Institution: Carnegie Endowment for International Peace
Publication Date: 2015
Keywords: Middle East and North Africa, Stabilisation, Political Settlement


Through a firmly historical lens, the author traces the evolution of nation-states in the Levant, noting that their current transitional phase, following the Arab Spring uprisings in 2011, is inherently dangerous. This in-depth analysis would be of interest to historians, academics and policy makers, as it uses lessons from the past to try to shed some light on the current problems facing Arab states.  

default Tunisia: Combatting Impunity, Restoring Security

Title: Tunisia: Combatting Impunity, Restoring Security
Author: International Crisis Group
Publication Date: 9 May 2012
Related Categories: Governance, Human Rights, Peacebuilding, Political Settlement, Stabilisation


Anyone who is following the developments of the Arab Spring/Arab Awakening will find this article of interest, not least because it was in Tunisia that one of the key triggers for the uprisings took place in the form of the self-immolation of Mohamed Bouazizi.  Tunisia is also the first to have held elections and commenced transition, and there may be parallels to be drawn with other situations.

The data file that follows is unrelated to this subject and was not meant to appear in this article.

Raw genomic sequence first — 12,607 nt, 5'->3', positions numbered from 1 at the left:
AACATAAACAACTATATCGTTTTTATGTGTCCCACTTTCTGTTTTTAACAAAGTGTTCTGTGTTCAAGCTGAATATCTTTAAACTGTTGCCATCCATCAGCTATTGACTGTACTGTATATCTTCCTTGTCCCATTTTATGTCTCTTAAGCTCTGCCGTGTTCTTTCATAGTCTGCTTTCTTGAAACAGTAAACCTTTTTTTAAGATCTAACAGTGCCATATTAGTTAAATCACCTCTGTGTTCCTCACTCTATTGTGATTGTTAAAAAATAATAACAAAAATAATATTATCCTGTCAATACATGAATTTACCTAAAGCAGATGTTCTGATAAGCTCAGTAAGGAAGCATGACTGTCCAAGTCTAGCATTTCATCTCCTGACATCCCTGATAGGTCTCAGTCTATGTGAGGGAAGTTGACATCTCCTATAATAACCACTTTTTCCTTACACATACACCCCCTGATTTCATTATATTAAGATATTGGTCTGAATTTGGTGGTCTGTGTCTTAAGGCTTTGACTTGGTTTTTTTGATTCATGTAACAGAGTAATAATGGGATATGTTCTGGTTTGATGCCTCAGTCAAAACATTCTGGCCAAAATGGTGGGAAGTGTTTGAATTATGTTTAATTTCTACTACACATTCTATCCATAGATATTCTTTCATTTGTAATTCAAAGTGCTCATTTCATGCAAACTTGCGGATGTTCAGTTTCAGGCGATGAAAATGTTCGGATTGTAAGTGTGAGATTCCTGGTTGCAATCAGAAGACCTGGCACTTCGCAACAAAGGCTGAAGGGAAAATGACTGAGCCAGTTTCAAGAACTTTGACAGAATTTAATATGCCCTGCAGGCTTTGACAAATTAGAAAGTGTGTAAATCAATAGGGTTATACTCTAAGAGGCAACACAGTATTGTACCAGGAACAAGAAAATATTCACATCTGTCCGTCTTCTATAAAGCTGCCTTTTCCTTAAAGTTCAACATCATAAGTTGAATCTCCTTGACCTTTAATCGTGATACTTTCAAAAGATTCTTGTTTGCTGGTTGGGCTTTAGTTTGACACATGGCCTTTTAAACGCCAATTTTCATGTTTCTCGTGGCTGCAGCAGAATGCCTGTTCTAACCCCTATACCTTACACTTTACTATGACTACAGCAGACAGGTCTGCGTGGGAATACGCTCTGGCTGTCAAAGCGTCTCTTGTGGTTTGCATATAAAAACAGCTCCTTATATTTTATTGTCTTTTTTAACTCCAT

pdf We want to embrace modern values - A White Paper on the Findings of the Arab Youth Survey 2014

Title: We want to embrace modern values - A White Paper on the Findings of the Arab Youth Survey 2014
Institution: ASDA’A Burson-Marsteller
Publication Date: April2014
Keywords: MENA General, Culture and Ideology. 


This is the 6th Annual ASDA’A Burson-Marsteller Arab Youth Survey.  The aim of this document is to present evidence-based insights into the attitudes of Arab youth, providing public and private sector organisations with data and analysis to inform their decision-making and policy formation.  The polling company conducted 3,500 face-to-face interviews between December 2013 and January 2014 with Arab men and women in the age group of 18 to 24.  The polling covered urban centres in 16 countries - Algeria, Bahrain, Egypt, Iraq, Jordan, Kuwait, Lebanon, Libya, Morocco, Oman, Palestine, Qatar, Saudi Arabia, Tunisia, UAE and Yemen. The survey did not include Syria due to the civil unrest in the country.  Full details of the methodology can be found on pages 4-5. 

Page Feedback